The founder and CEO of Brown Capital Management has a simple approach: Find businesses that “save time, money, headaches and lives”—then figure out whether management has the skills necessary to grow them. This according to an article in Forbes.
“If these criteria are met,” the article explains, Brown’s firm will “load up on the stock and wait.” The firm subscribes to what the article describes as an “old-school stock-picking operation that doesn’t chase the latest fads on Wall Street,” but rather “hunts for unglamorous but fast-growing companies,” most of which have revenues of less than $250 million.
So far this year, the article reports, Brown’s flagship Small Company Fund is up 21%, “trouncing the market, and has averaged a 19% return annually over the past decade. Since its inception in 1992, the fund is up 22-fold.”
The 78-year-old Brown, who came from humble beginnings in Apopka, Florida, found inspiration in an entrepreneurial uncle who ran a fleet of trucks that transported citrus laborers and moonshine—and who “showed him that it was possible to earn money without a boss. Brown attended Howard University in Washington D.C., where he graduated with a degree in engineering in 1961. While working for Martin Marietta and then IBM, however, Brown discovered a love for investing and enrolled in Indiana University’s business school. In 1973, Brown became the first African American portfolio manager at T. Rowe Price. He started his own firm in 1983 and, by Forbes’ estimate, is now a centimillionaire. Over the past twenty-five years, he and his wife have distributed over $39 million to various philanthropic organizations with a focus on the Baltimore area.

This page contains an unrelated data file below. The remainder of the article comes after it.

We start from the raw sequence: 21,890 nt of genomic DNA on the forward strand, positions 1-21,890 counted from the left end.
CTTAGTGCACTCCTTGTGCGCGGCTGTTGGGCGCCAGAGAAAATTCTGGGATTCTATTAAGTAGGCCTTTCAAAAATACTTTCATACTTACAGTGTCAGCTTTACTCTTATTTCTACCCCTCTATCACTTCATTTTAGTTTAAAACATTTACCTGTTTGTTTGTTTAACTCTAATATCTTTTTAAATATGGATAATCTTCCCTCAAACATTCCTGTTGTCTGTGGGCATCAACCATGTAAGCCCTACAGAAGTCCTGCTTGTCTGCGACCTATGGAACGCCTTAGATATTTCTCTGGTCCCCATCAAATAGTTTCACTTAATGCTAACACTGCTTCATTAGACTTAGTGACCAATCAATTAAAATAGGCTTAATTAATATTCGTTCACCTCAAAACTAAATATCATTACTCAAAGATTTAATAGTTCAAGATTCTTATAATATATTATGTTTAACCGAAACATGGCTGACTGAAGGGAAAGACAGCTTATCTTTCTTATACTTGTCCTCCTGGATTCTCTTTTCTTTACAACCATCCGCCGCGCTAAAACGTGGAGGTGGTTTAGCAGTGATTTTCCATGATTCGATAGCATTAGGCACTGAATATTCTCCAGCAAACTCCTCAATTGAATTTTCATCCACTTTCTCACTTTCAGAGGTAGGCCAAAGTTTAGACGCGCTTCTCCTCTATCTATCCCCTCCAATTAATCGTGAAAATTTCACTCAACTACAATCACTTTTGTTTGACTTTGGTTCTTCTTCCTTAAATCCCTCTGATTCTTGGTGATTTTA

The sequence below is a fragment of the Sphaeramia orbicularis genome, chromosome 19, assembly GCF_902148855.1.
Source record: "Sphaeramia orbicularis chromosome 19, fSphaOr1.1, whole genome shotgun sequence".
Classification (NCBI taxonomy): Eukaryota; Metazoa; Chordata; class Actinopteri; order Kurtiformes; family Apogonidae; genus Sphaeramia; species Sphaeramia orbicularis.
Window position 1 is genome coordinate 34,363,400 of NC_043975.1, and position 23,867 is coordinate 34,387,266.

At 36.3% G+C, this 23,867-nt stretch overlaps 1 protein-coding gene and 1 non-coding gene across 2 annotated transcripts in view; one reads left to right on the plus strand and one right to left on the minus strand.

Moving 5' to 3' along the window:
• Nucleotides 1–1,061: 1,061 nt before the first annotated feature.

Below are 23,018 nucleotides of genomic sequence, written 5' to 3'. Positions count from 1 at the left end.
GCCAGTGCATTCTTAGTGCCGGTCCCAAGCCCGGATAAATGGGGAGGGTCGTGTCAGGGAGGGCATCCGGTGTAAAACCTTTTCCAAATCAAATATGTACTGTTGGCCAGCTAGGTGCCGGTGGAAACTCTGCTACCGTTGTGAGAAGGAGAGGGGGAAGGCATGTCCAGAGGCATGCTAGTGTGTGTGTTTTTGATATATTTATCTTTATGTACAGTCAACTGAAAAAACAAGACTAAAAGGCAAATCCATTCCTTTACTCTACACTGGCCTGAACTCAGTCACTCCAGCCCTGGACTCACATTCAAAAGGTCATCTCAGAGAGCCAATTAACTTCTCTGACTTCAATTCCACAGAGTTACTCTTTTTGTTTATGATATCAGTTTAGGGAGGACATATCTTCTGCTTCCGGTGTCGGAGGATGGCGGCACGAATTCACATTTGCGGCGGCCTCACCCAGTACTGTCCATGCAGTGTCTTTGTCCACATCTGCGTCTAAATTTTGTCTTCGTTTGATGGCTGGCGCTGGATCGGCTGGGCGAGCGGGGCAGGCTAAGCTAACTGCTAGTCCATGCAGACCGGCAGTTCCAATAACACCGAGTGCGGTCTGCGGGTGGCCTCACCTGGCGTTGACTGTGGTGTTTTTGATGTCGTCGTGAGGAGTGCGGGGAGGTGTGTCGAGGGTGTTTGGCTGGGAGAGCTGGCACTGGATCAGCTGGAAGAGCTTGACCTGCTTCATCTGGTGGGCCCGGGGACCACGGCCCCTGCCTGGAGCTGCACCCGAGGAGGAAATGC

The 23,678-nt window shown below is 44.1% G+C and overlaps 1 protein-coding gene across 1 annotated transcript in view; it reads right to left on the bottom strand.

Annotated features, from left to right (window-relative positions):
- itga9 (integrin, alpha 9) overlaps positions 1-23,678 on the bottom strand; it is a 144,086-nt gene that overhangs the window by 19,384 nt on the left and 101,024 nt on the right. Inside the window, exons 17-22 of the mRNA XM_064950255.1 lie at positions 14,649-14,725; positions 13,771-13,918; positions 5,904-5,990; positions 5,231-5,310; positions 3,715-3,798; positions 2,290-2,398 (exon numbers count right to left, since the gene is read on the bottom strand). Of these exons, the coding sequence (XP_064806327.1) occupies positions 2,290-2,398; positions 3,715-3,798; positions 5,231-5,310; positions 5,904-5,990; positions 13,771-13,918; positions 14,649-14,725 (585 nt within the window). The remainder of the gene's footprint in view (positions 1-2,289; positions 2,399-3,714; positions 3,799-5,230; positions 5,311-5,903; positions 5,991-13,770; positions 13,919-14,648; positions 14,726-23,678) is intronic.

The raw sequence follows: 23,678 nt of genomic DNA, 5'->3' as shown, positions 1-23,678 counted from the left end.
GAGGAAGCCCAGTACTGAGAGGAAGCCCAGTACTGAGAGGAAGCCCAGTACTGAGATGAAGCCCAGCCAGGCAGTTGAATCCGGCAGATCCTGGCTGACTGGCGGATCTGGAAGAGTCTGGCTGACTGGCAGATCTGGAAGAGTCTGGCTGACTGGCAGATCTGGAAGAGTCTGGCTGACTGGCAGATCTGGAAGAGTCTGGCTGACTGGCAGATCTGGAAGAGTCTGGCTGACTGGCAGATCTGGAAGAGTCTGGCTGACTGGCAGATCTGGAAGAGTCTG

“It’s incumbent upon those of us who are of color in the investing field,” says Brown, “to do everything we can to spread the world that this is an area of tremendous opportunity to create wealth. It’s not just about wealth, but to be in a position to then do some good for others.”